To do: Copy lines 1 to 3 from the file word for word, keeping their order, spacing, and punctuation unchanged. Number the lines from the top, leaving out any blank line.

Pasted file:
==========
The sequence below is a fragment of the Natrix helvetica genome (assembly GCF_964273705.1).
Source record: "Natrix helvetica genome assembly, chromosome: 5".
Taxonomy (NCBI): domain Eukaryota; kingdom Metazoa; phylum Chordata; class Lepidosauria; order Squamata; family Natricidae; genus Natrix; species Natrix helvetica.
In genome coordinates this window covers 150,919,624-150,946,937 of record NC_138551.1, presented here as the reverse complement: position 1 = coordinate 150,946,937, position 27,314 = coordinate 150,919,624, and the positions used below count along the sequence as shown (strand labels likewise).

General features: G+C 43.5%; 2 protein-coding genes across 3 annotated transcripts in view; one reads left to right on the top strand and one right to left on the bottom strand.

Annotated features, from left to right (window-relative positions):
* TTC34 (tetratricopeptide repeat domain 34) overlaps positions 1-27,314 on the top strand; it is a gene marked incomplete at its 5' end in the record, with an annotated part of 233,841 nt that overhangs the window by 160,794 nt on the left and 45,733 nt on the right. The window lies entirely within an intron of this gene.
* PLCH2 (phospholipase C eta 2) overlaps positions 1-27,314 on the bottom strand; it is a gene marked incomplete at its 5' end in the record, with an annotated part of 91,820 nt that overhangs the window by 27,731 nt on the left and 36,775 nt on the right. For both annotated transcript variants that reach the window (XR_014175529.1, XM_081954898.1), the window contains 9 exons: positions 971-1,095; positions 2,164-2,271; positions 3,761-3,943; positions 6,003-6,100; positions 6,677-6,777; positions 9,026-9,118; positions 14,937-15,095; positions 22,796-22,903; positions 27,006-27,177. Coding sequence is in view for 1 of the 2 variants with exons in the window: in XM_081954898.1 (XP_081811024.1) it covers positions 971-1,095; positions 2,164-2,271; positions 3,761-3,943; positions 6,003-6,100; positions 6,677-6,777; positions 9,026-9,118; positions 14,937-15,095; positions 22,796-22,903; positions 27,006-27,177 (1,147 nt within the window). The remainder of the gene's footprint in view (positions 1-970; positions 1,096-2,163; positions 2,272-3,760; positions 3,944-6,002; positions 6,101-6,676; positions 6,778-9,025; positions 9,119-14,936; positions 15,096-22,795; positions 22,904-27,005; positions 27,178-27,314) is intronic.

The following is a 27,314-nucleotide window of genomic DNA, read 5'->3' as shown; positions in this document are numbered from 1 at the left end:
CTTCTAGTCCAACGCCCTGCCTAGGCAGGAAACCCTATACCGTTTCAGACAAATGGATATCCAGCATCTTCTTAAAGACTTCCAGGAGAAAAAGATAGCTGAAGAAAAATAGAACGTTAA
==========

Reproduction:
The sequence below is a fragment of the Natrix helvetica genome (assembly GCF_964273705.1).
Source record: "Natrix helvetica genome assembly, chromosome: 5".
Taxonomy (NCBI): domain Eukaryota; kingdom Metazoa; phylum Chordata; class Lepidosauria; order Squamata; family Natricidae; genus Natrix; species Natrix helvetica.